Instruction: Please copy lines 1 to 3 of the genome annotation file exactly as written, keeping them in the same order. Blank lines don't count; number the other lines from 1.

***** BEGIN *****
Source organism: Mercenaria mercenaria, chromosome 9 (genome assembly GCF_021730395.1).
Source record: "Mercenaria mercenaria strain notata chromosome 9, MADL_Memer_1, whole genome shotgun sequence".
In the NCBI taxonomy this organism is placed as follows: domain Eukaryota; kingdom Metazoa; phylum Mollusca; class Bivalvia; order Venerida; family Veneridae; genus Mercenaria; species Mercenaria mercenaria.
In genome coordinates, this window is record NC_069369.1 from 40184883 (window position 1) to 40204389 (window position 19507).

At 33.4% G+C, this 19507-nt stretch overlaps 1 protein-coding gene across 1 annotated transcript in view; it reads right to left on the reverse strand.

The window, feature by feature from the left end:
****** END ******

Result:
Source organism: Mercenaria mercenaria, chromosome 9 (genome assembly GCF_021730395.1).
Source record: "Mercenaria mercenaria strain notata chromosome 9, MADL_Memer_1, whole genome shotgun sequence".
In the NCBI taxonomy this organism is placed as follows: domain Eukaryota; kingdom Metazoa; phylum Mollusca; class Bivalvia; order Venerida; family Veneridae; genus Mercenaria; species Mercenaria mercenaria.